Ninety eight per cent of US private equity groups expect external legal spend to fall in 2020

Legal expenditure

US private equity groups spent an average USD353,000 on external legal counsel per acquisition when prosecuting deals in 2019, according to research released by Apperio, a London-based specialist legal spend management platform. In the UK, the figure was slightly lower at USD253,000. 

Legal advice represents a significant part of the private equity deal making model and accounts for 4.2 per cent, on average, for a typical fundraise. Law firms who specialise in M&A advisory services and fundraising activities are well positioned to capitalise; especially if 2021 becomes a more fertile M&A period, following the impact of Covid-19.

This year, even though there are record levels of dry powder in excess of USD1.5 trillion, Covid-19 has understandably impacted deal volumes; only 205 transactions were completed in Europe through June 2020, which is 38 per cent down on H1 2019, according to Imperial College London’s Centre for Management Buy-Out Research (CMBOR). 

Apperio’s white paper, entitled “Rocketing scrutiny, eroding trust…the changing PE legal spend landscape”, found that only 16 per cent of UK senior in-house legal executives expected M&A to increase modestly on 2019, because of coronavirus. In the US, the heartbeat of global PE, only 6 per cent of senior legal executives believed M&A activity would increase post-Covid. 

In light of this sobering outlook, the report findings might serve as a clarion call for PE groups to re-assess exactly how much they are spending on external legal fees, and whether they are really getting true value. If a manager is able to better manage, and potentially reduce total annual legal expenses, so much the better for their end investors.  

The white paper found that US-based PE groups spent an average of USD10.5 million on legal fees in 2019, while in the UK, that figure was USD8.6 million. More revealing was the fact that, in the UK, even though six out of 10 PE groups who were surveyed said they worked with between one and five law firms, three quarters of their annual spend went to two or three advisors.

This is perhaps a time to re-evaluate whether so many external relationships need to be maintained? After all, if a GP can get a clearer overall handle on total legal costs, it opens up the possibility to more closely scrutinise just how much value they are getting from each external relationship, and allow them to consolidate their net spend with those advisors they trust. 

Increased scrutiny on legal costs associated with fundraising is another key area of cost containment, with US in-house legal executives citing a 25 per cent increase over the past two years. The net result is that an incredible 98 per cent of US private equity legal departments expect their external legal spend to have reduced by end of 2020. 

Asked whether he think the level of scrutiny will continue to increase in 2021, Scott Lenahan, Vice President, Legal & Compliance at Boston-based Falcon Investment Advisors, remarks: “Yes, I expect the scrutiny to increase. With hourly rates increasing, in-house teams will naturally push firms to bill fewer hours so overall expenses remain close to prior years. KPIs and other metrics will be helpful in guiding that conversation.”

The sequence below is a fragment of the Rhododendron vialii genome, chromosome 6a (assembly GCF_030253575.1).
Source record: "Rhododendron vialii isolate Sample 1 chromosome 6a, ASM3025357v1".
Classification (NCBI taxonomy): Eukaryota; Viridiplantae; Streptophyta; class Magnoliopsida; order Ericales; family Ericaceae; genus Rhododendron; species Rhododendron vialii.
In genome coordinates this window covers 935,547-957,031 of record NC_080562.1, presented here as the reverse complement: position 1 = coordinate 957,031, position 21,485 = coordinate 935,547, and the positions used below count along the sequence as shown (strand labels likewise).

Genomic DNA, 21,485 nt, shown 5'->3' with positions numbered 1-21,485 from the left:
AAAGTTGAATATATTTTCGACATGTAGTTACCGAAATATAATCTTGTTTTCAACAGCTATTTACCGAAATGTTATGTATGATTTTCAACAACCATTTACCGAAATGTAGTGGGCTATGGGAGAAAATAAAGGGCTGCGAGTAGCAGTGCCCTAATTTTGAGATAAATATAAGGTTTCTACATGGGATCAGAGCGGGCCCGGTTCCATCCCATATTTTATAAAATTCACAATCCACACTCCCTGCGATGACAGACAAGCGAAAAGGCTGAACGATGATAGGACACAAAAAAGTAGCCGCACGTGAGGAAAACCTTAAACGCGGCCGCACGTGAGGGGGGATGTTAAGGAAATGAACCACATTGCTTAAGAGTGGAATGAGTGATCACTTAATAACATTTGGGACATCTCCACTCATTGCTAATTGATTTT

In theory, gaining a more holistic view of one’s legal spend sounds perfectly logical. In practice, however, the ongoing use of spreadsheets and manual processes means that achieving a helicopter view on total spend can be devilishly hard. 

As a result, there remains a lack of transparency in respect to legal cost management. According to Apperio’s research, eight out of 10 US in-house legal counsel said their legal spend was transparent. 

“This is not that surprising,” states Lenahan. “Although you receive monthly invoices, it can be difficult to get a clear picture of how the work is being allocated, especially if you do not have experience working at a law firm. 

“Technology can play a major role in showing trends over time but it also requires asking questions from external counsel on the bills to develop your own understanding of what is appropriate.”

Even though 92 per cent of PE legal executives across the US and UK confirmed that their legal spend is predictable, paradoxically only half of them trust their external legal advisors to bill them on time. And even more revealing, only one in three US respondents trusted their external partners to bill them accurately. 

Apperio’s white paper suggests that, in order to address the problem and better manage external legal spend: “PE houses need immediate and granular visibility on each in-flight legal matter.” This, they argue, “will help PE legal leaders to see and manage work in progress across law firms, understand how matters are progressing and drive course-correction where necessary to prevent budget overruns and spiralling external costs.”

Lenahan believes that in-house legal teams being able to access a single source of spend data to better measure KPIs and avoid being over-charged by external legal counsel would be “extremely helpful”. “However, to do so would require a thoughtful approach by in-house legal teams in identifying KPIs for individual projects and for general fund expenses,” concludes Lenahan.


To read Apperio’s white paper in full, please click here…

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James Williams
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